The Gentleman and Cabinet-Maker's Director: Being A Large Collection of the Most Elegant and Useful Designs Of Household Furniture, In the Most Fashionable Taste. Including a great Variety of Chairs, Sofas, Beds, and Couches; ... And Other Ornaments. To Which Is Prefixed A Short Explanation of the Five Orders of Architecture; With Proper Directions for executing the most difficult Pieces, the Mouldings being exhibited at large, and the Dimensions of each Design specified. The Whole comprehended in Two Hundred Copper-Plates, neatly engraved. Calculated to improve and refine the present Taste, and suited to the Fancy and Circumstances of Persons in all Degrees of Life.
Folio. Contemporary or original half calf over Dutch combed marbled paper-covered boards, morocco and gilt label to the spine; ( [iv], title-page, preface) + 20pp. + engraved dedication leaf to the Earl of Northumberland, 200 finely engraved plates, with an additional 12 engraved plates of alternative designs. The placement of the twelve alternative plates is as follows: 25,36,45,49,67 (bound after 77), 68, (bound after 77), 153,159,167 (bound after 169), 171,179 and 187. All dated alternative plates are here in their earlier state (Morrison H. Hecksher). Plates 146-149 are mis-numbered 146,146,147,149.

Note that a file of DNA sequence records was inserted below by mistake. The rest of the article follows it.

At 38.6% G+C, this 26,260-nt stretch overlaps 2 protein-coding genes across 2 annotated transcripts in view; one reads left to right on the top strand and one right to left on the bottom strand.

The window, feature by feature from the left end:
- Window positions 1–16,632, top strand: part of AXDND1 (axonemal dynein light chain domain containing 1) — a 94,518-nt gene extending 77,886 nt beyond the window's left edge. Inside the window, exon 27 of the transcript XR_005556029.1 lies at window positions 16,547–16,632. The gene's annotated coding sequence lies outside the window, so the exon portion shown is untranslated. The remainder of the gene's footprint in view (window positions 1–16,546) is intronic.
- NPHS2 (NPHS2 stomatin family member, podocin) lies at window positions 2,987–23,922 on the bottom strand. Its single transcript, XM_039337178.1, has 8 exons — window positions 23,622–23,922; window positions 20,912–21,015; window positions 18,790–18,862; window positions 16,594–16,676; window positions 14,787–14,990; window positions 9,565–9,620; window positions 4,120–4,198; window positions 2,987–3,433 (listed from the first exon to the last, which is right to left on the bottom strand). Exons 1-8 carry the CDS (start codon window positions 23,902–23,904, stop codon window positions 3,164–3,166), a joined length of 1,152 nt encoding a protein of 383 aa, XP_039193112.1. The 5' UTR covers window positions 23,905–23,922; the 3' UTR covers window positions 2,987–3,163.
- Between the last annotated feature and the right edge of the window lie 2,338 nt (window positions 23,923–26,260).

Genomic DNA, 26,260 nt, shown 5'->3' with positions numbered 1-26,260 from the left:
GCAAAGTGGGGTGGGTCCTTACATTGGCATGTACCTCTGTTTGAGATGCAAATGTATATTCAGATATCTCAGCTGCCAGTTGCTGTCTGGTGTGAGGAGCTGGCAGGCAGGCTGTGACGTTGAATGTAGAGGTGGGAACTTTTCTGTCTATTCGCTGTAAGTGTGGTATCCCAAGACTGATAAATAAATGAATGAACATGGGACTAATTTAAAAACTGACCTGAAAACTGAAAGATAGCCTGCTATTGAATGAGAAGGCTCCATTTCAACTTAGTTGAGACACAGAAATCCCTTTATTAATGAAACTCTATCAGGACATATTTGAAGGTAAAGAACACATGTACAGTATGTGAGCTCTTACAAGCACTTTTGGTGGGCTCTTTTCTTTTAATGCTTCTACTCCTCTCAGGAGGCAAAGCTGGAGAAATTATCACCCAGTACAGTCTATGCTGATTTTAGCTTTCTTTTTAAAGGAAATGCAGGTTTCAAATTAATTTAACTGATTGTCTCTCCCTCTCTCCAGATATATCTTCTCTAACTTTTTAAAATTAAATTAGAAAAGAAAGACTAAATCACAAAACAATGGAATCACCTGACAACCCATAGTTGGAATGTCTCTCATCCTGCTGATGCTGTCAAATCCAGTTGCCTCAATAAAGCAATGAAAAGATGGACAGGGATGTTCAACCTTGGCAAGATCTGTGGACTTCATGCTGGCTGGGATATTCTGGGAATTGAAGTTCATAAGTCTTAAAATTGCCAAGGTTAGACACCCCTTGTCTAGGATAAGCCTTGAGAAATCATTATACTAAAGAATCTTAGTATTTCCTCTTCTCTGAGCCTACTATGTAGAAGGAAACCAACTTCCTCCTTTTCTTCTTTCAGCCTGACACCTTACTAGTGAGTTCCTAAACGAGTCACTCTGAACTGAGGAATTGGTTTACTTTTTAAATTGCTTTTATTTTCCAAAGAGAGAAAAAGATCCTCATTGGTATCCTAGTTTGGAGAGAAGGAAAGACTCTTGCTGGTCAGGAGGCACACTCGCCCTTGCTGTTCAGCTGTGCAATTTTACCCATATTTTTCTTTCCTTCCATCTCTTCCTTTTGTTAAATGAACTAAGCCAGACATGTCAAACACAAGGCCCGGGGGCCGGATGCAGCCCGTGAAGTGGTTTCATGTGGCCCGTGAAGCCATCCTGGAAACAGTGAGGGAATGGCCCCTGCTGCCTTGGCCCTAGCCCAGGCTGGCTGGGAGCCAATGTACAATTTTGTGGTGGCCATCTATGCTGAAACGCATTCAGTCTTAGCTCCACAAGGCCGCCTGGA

The third and best edition with twelve extra plates.
Provenance: Sir William Beauchamp-Proctor, Bt. (1722-1772) of Langley Park, with his engraved armorial bookplate. Langley Park was built in the early 1730s for Richard Berney before being purchased by George Proctor, who commissioned Matthew Brettingham to remodel the structure in the Palladian style. In 1785 the estate passed to Sir William who completed the building and in 1765 commissioned Lancelot ‘Capability’ Brown to design the park. Finally, in 1785, Sir John Soane was called in to design new lodges for the entrances to the serpentine carriage drives that defined the perimeter of the park.
As Christopher Gilbert notes in The Life and Work of Thomas Chippendale, ‘It would be difficult to exaggerate the importance of Chippendale’s Director as a formative influence on mid-eighteenth-century furniture styles. His designs were truly popular in the broadest sense, for in addition to finding favour with the people for whom they were intended - the English aristocracy - they were rapidly assimilated into the native vernacular tradition, adopted in the colonies, influenced eminent European cabinet-makers such as David Roentgen, and even enjoyed a fashionable revival during the Victorian period’
Christopher Gilbert. The Life and Work of Thomas Chippendale. 1978.
Stock number: 1137